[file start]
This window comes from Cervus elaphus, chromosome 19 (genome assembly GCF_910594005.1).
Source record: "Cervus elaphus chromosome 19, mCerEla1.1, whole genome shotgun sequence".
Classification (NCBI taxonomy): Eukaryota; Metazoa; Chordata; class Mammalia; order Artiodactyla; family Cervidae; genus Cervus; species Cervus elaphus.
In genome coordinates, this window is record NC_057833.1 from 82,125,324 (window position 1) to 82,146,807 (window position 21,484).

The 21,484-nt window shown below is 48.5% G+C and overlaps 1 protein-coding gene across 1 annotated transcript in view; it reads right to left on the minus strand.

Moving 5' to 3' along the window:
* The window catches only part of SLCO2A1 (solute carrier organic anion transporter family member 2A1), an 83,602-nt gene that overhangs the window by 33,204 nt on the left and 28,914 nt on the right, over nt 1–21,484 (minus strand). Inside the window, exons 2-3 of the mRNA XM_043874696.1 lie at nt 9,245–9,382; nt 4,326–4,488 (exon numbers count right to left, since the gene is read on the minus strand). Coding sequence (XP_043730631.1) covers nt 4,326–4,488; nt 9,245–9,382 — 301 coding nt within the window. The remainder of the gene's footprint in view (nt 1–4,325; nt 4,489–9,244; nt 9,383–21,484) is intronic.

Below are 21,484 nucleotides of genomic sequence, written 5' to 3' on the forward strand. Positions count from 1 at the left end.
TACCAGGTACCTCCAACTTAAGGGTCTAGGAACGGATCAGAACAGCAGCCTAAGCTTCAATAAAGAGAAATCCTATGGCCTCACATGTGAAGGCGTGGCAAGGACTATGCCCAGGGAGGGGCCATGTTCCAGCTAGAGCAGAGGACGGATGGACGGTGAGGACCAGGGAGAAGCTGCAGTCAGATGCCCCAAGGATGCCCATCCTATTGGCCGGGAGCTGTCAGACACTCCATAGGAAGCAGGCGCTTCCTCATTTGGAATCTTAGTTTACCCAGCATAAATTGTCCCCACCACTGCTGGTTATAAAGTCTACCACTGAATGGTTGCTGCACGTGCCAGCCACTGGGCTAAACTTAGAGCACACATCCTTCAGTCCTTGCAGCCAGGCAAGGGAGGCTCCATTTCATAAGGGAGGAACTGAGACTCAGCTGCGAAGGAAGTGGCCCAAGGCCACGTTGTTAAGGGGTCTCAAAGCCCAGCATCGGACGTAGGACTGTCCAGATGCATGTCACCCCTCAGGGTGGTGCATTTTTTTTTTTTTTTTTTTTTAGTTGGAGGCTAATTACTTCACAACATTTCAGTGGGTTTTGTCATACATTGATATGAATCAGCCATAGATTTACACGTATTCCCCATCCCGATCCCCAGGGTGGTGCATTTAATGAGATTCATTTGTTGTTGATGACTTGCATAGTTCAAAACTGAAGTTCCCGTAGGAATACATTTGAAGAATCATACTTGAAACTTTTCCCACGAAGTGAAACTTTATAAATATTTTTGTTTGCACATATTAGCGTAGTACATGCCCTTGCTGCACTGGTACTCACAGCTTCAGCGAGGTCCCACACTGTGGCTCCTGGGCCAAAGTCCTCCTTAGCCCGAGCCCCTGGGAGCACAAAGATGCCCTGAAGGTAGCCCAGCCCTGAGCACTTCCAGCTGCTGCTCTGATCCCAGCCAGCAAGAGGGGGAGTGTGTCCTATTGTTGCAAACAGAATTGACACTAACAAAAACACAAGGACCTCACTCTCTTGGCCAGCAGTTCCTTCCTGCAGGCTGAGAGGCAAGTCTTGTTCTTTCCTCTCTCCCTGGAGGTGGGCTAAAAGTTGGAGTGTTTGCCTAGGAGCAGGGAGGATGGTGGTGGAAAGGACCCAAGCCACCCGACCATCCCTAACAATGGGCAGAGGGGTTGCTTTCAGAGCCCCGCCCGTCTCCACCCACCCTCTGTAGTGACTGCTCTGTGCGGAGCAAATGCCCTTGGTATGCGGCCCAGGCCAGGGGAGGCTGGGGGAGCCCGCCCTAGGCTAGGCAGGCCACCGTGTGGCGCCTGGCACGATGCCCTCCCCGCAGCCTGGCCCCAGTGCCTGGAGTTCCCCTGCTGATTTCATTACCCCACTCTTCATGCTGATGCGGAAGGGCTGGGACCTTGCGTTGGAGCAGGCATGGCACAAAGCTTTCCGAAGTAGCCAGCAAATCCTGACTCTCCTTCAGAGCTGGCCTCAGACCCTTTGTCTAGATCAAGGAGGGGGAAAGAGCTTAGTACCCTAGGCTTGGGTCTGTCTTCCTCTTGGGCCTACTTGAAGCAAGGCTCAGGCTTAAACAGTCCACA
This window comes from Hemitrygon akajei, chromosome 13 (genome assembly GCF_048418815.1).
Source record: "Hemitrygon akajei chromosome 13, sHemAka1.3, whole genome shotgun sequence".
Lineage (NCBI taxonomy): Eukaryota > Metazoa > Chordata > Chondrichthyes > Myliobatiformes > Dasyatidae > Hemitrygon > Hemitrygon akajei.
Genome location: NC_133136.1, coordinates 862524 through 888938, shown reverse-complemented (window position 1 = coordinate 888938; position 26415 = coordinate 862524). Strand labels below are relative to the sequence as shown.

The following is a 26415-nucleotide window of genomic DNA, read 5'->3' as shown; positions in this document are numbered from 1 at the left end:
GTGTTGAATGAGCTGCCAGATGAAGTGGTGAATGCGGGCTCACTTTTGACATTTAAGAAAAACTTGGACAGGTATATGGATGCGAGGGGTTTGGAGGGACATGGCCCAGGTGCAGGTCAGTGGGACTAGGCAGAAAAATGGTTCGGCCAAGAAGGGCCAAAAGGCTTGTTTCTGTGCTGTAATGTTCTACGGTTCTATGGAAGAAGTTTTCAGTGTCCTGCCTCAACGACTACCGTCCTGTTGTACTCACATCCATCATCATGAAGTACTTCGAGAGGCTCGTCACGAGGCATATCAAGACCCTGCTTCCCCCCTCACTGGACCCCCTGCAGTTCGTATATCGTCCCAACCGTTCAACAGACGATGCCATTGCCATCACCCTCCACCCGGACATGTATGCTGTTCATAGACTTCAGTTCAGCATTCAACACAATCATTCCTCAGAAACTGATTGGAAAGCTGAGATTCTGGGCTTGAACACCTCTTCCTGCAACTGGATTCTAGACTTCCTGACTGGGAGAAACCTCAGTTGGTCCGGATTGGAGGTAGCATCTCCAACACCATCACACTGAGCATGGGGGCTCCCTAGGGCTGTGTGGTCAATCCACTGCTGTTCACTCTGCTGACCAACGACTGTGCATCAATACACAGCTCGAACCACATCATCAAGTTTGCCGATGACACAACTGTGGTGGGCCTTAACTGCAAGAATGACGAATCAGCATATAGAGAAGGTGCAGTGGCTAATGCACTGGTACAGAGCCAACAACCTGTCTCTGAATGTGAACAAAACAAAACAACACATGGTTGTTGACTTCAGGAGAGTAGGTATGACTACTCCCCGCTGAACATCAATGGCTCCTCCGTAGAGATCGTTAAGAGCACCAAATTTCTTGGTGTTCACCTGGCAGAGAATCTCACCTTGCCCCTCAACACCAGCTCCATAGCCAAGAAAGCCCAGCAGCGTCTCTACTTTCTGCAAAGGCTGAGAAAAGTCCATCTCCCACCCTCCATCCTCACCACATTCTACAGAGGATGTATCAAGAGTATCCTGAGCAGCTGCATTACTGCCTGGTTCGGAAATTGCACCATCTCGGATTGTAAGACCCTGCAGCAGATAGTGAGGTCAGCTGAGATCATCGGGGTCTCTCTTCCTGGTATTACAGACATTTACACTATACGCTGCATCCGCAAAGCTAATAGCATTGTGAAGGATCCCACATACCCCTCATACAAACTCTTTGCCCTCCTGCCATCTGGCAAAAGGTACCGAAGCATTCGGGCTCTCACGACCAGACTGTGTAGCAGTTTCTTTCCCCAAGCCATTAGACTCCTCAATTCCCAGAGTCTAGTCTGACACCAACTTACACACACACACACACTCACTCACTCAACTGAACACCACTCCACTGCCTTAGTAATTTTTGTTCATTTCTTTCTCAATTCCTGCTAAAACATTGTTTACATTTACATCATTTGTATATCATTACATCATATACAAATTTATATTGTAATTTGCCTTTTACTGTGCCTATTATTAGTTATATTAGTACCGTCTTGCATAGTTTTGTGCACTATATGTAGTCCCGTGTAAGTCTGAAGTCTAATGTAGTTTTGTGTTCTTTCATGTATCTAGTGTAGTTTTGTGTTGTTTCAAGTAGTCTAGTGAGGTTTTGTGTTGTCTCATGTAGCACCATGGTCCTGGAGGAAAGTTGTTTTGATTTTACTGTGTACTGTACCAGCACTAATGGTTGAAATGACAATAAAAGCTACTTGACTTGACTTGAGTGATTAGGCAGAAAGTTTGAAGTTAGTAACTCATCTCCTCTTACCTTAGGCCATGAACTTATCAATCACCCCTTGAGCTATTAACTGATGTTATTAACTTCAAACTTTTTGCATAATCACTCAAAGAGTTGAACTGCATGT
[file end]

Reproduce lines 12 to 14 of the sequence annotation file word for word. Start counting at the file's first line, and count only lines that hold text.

Lineage (NCBI taxonomy): Eukaryota > Metazoa > Chordata > Chondrichthyes > Myliobatiformes > Dasyatidae > Hemitrygon > Hemitrygon akajei.
Genome location: NC_133136.1, coordinates 862524 through 888938, shown reverse-complemented (window position 1 = coordinate 888938; position 26415 = coordinate 862524). Strand labels below are relative to the sequence as shown.

The following is a 26415-nucleotide window of genomic DNA, read 5'->3' as shown; positions in this document are numbered from 1 at the left end: